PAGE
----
Dying to Live or Living to Die?By Emma Pearson
October 26, 2020
30 August 2020
I have just written this for my 53rd piece of weekly writing for Soaring Spirits International, which means I have been writing on their site for a year. My gentlest year in five years.
I wanted so much to be able to write that there had not been another death in my life, in my close entourage, by which I mean, the death of a person I love, affecting me strongly; or the death of someone close to a person close to me, affecting them strongly. For a split second I thought, “By golly – no deaths for a year”, but that’s because I wasn’t thinking straight. And then I remembered. Medjool’s mum died in March. Not of the Coronavirus – I feel compelled to clarify that. But of a fast-moving cancer diagnosed barely 10 weeks before her final breath. There might be some comfort in that. Or not. “She was in her 80s, after all”. And yet, absolutely an enormously gaping hole left behind by a much-loved mother, granny and friend, of central importance in many people’s lives. I didn’t know her long enough to sense the fullness of that gaping hole for myself, but I see it in Medjool’s life, the consequences of all of the “big and little changes” rippling through his life daily, and that of her immediate family. Mental adjustments having to be made frequently as he re-re-re-re-remembers that she is not there. Not here. And, I knew her long enough to love her and to be loved by her. I miss her too. She reminded me of my Granny May with her sharp mind, her warm and welcoming spirit, and especially her ability to engage with people of all generations and backgrounds.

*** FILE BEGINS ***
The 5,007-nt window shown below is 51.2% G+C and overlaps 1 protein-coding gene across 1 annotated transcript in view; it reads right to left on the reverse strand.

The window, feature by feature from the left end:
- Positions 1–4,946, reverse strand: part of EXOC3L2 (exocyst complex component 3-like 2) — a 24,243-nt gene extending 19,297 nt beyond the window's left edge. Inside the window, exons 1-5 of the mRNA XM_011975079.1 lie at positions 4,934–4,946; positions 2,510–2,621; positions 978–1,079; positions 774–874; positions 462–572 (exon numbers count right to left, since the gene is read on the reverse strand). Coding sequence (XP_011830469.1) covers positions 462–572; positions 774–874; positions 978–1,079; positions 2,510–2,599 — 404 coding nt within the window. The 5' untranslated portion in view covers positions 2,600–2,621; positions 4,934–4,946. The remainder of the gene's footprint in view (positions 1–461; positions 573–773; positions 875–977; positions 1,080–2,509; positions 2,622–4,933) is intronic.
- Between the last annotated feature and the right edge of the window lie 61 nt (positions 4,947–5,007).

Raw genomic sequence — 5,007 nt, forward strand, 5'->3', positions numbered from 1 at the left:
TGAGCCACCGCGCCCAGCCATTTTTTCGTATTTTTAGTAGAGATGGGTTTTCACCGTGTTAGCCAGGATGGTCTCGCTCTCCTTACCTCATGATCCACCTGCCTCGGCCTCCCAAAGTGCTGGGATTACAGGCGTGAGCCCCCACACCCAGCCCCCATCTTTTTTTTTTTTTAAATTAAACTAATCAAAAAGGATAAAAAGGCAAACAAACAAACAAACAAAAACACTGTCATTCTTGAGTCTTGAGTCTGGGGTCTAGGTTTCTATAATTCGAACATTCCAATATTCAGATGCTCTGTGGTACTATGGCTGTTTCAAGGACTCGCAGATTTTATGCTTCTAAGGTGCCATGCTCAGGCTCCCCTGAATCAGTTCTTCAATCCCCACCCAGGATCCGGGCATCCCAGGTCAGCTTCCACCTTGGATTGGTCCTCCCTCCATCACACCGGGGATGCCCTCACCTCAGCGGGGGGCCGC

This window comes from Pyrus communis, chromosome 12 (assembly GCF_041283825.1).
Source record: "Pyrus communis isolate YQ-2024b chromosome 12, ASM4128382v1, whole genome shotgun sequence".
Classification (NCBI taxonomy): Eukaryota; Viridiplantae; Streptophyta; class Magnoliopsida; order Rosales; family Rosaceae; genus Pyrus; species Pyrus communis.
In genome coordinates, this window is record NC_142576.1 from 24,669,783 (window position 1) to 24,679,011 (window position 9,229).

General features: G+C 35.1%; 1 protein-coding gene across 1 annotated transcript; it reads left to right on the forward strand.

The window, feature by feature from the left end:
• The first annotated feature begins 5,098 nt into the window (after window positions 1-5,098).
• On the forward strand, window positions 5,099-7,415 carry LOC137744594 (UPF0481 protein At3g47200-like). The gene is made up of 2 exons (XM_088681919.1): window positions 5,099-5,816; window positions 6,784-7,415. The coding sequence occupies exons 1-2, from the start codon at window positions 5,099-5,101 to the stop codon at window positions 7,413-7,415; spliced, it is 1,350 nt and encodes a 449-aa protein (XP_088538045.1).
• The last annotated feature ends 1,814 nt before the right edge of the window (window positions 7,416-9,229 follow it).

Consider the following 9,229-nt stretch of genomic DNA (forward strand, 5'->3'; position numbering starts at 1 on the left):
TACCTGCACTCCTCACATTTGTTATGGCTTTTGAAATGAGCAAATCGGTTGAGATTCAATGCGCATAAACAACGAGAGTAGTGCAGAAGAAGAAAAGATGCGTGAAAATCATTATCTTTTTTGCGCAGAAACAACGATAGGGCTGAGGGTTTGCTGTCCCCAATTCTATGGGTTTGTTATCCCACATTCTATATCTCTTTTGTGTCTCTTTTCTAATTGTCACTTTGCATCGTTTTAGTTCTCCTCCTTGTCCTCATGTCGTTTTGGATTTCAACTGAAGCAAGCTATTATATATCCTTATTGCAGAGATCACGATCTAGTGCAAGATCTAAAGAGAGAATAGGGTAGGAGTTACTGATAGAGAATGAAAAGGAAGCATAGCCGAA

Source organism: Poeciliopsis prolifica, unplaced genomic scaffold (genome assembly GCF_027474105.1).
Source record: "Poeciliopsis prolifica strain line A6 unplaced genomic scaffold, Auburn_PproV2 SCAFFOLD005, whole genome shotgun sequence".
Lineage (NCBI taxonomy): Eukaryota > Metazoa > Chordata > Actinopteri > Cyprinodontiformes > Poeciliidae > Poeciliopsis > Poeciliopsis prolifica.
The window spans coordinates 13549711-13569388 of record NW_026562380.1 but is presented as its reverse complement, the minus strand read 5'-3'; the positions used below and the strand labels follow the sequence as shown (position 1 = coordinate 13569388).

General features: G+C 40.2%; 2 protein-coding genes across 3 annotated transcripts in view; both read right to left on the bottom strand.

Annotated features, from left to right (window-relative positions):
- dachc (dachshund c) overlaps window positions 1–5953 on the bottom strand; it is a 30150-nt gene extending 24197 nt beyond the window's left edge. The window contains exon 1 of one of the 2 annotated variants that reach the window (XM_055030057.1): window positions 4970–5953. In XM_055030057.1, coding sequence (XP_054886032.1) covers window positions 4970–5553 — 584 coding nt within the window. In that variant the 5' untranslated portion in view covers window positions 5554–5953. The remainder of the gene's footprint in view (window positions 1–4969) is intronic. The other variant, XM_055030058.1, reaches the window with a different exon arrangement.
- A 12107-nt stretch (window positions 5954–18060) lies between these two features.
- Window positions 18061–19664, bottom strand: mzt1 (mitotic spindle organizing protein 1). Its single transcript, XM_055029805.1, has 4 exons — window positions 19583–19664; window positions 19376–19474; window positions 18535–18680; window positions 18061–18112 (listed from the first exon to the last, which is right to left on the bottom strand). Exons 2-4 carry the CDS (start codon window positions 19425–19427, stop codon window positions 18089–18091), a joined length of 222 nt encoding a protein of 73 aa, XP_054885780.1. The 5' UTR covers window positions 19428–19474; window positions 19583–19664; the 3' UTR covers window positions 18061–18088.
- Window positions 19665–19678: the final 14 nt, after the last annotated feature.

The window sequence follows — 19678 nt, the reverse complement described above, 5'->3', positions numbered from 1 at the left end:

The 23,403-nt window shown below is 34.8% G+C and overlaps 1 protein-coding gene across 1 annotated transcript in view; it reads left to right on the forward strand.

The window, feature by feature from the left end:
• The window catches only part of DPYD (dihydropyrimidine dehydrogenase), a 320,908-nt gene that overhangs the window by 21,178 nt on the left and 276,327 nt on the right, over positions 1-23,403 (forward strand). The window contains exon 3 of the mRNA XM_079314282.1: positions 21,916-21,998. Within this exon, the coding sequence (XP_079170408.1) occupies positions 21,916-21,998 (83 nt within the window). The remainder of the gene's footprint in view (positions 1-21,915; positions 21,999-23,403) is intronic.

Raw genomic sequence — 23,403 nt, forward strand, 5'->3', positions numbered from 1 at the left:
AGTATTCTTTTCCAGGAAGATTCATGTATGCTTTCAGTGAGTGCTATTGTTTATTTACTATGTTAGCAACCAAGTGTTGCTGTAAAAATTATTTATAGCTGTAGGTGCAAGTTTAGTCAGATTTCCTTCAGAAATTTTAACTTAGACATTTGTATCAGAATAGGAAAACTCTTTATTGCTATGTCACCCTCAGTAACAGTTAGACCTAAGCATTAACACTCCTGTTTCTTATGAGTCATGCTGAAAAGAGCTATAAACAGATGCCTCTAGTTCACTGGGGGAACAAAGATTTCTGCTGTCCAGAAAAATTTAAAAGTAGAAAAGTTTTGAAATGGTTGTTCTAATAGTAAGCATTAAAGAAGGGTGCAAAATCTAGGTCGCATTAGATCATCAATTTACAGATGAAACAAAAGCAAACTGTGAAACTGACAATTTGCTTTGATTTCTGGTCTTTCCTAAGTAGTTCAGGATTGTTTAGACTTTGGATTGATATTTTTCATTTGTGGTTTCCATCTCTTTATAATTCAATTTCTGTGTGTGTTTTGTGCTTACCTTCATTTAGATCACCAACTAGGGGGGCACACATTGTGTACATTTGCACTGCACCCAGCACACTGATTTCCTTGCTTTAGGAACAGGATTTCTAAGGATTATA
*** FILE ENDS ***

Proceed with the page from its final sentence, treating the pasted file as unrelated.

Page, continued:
So no – I haven’t had a run of no deaths these past 12 months. Instead I have had yet another year exploring the intersection of love and life and death. That messy, intricate, entangled space where, on a daily basis, moment-by-moment choices have to be made about whether to live, or not live; live fully and deeply, or live shallowly; embrace fear and unknowns with courage, or flee from the uncertainty of everything; engage or disengage with life; be real or fake in how to show up with the light and dark and shattered and fragmented parts of oneself; with hopes and dreams with their underbelly of sadness and trauma.
A couple of days ago I participated in a 90-minute discussion on “Hope after a suicide loss”. One of the questions I was asked was, “what would you say to people who have been affected by someone’s death by suicide?” My answer related more to living with loss(es) than specifically loss after suicide – I could probably have come up with this list before Julia died by suicide, after “just” the other three deaths. So it’s not so much about suicide. I like my list and it keeps me more or less functioning. My points were:
- It’s not your fault. Really. Truly. Even if people’s clunky questions might make you feel it is.